NBN – Infrastructure Services Agreement

In the next instalment of my series on the recently signed Telstra/NBN Co deal, I will highlight what I believe are the interesting and/or important parts of the third of the eight individual agreements – the Infrastructure Services Agreement (ISA).

All descriptions are taken from the Telstra release to the ASX.

As a summary, the ISA as described is:

“The ISA contains the detailed terms for the long-term provision of access to three types of infrastructure and related service by Telstra to NBN Co: dark fibre links, rack spaces in exchanges, ducts and associated duct infrastructure (pits and manholes). Telstra retains property in all the infrastructure except for those Lead in Conduits (“LICs”) used by NBN Co, which become NBN Co’s property once used.”

The ISA is a relatively straightforward agreement in comparison to the SA, but also has some interesting points that reflect on the length of time the ramifications of the whole deal apply for.

For instance, the term under which NBN Co leases access to Telstra’s “pit and pipe” infrastructure is already slated to run for up to 60 years from the commencement date. This is defined by an initial term of 35 to 40 years, after which NBN Co has two 10 year options to extend the leasing arrangement.

The “35 to 40 year” variable aspect of the initial term is due to “a number of factors including NBN Co’s rollout schedule – this says to me that NBN Co and Telstra have agreed that there is a five year leeway on the expected construction timetable.

This is a little bit of a concern – (that so much leeway is in there) – but since the successful conclusion of this entire deal should actually take time pressures off the rollout, this is more than likely a “worst case scenario” issue, rather than any real expectation or fear that it will take five years longer than planned.

Certainly something to keep an eye on – though this is most likely consideration for major natural disasters holding up the rollout.

This agreement also provides for NBN Co to access much of Telstra’s existing infrastructure for the purposes of building this network. Namely, access to existing dark fibre assets, rack space within existing telephone exchanges, the physical “pit and pipe” running up and down just about every street in the country, and the “Lead in Conduits” (LICs) running from the pits and into premises to carry the copper inside.

For dark fibre access, Telstra retains responsibility for the upkeep and agreed service levels of such links. Similarly, Telstra is responsible for maintenance/general upkeep of the exchange facilities being used by NBN Co.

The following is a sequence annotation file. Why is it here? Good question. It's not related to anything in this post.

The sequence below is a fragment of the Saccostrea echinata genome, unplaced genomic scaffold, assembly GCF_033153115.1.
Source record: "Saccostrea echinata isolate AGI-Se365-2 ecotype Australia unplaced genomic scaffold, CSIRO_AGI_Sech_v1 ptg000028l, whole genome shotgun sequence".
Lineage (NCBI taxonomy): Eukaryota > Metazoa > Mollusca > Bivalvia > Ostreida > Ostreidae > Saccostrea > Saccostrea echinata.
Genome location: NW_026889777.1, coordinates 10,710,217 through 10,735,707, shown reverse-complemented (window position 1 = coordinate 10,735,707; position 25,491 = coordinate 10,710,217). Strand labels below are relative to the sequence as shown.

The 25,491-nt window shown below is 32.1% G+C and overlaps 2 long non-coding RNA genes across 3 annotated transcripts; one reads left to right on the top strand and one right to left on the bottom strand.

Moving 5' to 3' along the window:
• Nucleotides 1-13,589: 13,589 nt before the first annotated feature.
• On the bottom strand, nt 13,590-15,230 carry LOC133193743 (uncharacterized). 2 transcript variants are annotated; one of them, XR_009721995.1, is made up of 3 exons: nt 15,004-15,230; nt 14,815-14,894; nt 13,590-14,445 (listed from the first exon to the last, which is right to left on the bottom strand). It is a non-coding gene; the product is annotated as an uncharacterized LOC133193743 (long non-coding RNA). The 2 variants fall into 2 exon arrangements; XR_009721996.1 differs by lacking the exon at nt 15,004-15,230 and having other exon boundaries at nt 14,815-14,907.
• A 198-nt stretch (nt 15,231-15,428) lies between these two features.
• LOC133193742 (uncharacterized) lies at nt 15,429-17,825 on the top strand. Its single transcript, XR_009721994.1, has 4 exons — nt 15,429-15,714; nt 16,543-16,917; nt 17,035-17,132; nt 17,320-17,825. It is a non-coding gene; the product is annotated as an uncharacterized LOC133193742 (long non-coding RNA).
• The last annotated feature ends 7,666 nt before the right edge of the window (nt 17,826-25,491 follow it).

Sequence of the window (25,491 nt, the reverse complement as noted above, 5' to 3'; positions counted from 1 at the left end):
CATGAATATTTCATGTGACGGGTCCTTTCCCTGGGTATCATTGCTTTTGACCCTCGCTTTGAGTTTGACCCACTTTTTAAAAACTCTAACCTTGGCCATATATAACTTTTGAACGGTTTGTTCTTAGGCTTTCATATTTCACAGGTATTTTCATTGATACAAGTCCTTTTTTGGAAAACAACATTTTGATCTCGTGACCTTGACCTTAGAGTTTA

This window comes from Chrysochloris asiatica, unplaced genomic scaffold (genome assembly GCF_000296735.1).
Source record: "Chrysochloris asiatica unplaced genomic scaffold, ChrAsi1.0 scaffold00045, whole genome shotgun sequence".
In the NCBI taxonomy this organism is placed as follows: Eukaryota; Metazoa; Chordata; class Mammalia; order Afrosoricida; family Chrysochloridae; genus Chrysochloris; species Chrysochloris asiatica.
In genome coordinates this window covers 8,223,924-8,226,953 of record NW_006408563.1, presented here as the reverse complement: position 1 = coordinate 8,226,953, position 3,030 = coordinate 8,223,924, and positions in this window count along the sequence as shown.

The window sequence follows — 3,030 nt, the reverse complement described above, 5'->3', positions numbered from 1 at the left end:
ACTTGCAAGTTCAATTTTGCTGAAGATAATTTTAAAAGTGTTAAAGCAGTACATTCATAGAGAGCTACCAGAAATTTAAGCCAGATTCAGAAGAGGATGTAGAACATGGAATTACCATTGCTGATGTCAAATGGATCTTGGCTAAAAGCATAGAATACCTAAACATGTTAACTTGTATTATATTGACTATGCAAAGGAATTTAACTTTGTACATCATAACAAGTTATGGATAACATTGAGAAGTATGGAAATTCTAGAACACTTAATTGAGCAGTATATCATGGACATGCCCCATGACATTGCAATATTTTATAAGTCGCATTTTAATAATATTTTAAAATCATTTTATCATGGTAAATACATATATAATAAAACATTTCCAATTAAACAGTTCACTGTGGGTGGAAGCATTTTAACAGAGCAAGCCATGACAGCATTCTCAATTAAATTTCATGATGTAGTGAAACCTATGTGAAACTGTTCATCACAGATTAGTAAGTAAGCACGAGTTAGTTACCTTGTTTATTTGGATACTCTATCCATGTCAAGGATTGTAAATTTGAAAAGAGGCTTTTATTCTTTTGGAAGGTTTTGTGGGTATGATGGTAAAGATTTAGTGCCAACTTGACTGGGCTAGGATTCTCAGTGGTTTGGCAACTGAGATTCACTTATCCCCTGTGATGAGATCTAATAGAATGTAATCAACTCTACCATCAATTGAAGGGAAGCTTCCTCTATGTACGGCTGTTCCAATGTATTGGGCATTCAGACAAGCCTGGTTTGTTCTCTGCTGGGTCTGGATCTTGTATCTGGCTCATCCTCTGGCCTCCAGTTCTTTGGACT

Telstra gives NBN Co the right to occupy their “pit and pipe”, and must also continue to maintain that infrastructure. In each case, Telstra is responsible for any remediation work required to bring any of these facilities up to “fit for purpose” standards for NBN Co to use under the terms of the agreement.

The LICs are treated slightly differently than the other infrastruture mentioned above, with Telstra having no responsibility for the remediation or required service levels from them. This is because at such time that NBN Co provisions a fibre connection from the pit to a premises, NBN Co takes over ownership of the LIC.

Indeed, in the process of rolling out the fibre connections, the existing piece of copper will in most cases be used to pull the fibre through from the pit to the premises being connected.

This alone will be a massive time – (and therefore, cost) – saving exercise in rolling out the fibre. In return, NBN Co must make the LIC available for use by Telstra at no cost, to maintain premises access for their underground HFC network.

Network rollout schedules also play a part in the ISA, with NBN Co retaining full discretion over the timing of when the rollout passes through particular regions and past particular premises.

Telstra is obliged to make available to NBN Co, all necessary Telstra-owned infrastructure to complete the rollout in a given region to NBN Co’s timetable.

In particular, this relates to the transit backbone of the NBN – with this expected to be completed by the end of 2014 – with only “force majeure” being cause for the slippage of this date.

Telstra is also obliged to not dispose of any of the infrastructure specified within the agreements with the knowledge and consent of NBN Co. This is to prevent Telstra from offloading infrastructure NBN Co has earmarked for use in the build of the network, to a third-party with whom NBN Co might then need to negotiate with to access that infrastructure as planned.

As with the SA, there are some fairly standard performance – (fault repair times, etc) – and early termination clauses, including allowing the 35 to 40 year infrastructure lease to continue on completed parts of the NBN, should the network not reach the full 93% rollout. This would allow continuation of services for premises where the rollout was completed, if it actually stopped completely.

Much like the SA does for mainly competitive issues in regards for Telstra in the coming NBN world, the ISA delivers a certainty to infrastructure access issues to make sure that the NBN can be built as closely as possible to the intended schedule.